" (paragraphs 53-54)

Jacob LJ then agreed with Pumfrey J's view that it was right to refuse disclosure, particularly since it did not seem to be proportionate in the case in question.

Lord Justice Rix, although agreeing with Jacob LJ's concerns about the cost and proportionality of disclosure, disagreed with his conclusions, stating:

"Above all, it would be against the interests of justice if documents known to exist, or easily revealed, which would harm a party's own case or assist another party's case need not be disclosed because of a blanket prima facie rule against any standard disclosure. Once such a principle of disclosure were known to hold sway, dishonest or cavalier litigants would reap an unmerited advantage, contrary to the interests of justice.

In my judgment, rather than move directly, and in principle, to a blanket, albeit prima facie, rule of no disclosure, it would be preferable to explore, in a way which these parties have not done at all so far, how the concerns which Lord Justice Jacob has expressed in this context, and which I emphasise I share, might be met by a rigorous application of the rationale of standard disclosure.
"(paragraphs 72-73)

Lord Justice Pill also agreed with Jacob LJ's sentiments, but agreed with Rix LJ's conclusion that the appeal should be allowed, adding:

"Patent infringement disputes undoubtedly have features of their own but they are but one species of a very wide range of commercial disputes which come before the courts. It would not inspire confidence if businesses and their advisers were met with different standard of disclosures depending on the type of dispute involved. Of course, the amount of disclosure required in particular cases will vary widely but this should be achieved by case management and not by applying different standards in different types of case." (paragraph 83)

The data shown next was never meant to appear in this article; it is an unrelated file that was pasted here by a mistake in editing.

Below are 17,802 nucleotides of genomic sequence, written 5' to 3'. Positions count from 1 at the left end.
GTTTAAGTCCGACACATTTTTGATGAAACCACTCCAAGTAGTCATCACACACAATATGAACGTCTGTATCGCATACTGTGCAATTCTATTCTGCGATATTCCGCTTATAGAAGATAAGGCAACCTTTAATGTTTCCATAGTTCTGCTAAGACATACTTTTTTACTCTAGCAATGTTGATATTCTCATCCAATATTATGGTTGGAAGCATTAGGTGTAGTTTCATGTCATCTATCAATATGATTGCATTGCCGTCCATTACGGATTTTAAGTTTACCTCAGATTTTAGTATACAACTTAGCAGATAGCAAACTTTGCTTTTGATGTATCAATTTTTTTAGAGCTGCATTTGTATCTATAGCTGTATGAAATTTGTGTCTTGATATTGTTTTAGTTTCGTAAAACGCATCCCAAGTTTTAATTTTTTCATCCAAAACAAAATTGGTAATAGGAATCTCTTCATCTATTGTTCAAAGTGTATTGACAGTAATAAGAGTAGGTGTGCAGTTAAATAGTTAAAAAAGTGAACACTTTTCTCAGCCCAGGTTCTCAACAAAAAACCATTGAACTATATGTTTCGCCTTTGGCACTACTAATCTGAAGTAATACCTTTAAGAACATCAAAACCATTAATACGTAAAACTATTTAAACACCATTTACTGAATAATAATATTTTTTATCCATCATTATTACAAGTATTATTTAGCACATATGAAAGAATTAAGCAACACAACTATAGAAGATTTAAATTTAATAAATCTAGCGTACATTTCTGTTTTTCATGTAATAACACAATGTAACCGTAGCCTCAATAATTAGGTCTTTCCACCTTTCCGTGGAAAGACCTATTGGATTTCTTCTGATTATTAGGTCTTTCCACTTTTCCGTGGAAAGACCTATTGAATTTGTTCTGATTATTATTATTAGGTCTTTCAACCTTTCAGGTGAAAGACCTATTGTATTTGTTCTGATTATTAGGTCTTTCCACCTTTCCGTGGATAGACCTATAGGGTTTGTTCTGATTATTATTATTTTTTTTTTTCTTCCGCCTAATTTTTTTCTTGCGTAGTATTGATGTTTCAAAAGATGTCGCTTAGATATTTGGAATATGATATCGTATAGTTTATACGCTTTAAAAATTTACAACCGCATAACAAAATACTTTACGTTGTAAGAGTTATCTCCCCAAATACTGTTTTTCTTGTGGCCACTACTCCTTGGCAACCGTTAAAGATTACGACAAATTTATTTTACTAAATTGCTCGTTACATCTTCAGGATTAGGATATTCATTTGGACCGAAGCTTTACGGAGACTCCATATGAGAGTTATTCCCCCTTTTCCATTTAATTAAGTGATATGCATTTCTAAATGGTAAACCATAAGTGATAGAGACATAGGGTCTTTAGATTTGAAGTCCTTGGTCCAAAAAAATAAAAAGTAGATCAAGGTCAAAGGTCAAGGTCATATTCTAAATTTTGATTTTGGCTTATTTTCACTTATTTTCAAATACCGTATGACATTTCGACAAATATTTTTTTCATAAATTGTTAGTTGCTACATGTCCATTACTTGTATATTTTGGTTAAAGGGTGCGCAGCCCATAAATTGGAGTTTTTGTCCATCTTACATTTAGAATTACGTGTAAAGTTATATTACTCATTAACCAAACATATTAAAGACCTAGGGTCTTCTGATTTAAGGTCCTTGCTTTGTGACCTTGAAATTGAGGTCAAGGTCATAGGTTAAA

The appeal was therefore allowed. The IPKat thinks that this was clearly a very difficult one to judge, and in the end the 'brethren' (to use Jacob LJ's wording) of Lords Justices were all effectively trying to second-guess whether the cost of disclosure would be worth it, given the possible sums involved in the dispute. However, the majority leading judgment came down to not wanting to sacrifice any general principles (Peruvian Guano being much-quoted) for the sake of the special case of patent disputes.

How to hide a leaf here, and more Peruvian Guano here.

Jacob LJ gets his wrists slapped, or, how a wise man hides a leaf Jacob LJ gets his wrists slapped, or, how a wise man hides a leaf Reviewed by David Pearce on Thursday, July 19, 2007 Rating: 5

1 comment:

  1. I've just had a sudden thought. Article 6 of the IP Enforcement Directive (2004/48) looks as though it means to provides that claimants who allege infringement are entitled to appropriate discovery - but it doesn't look to me as though it offers the same facility for the defendant to obtain disclosure of information in order to seek to invalidate the allegedly infringed right. Have I missed something?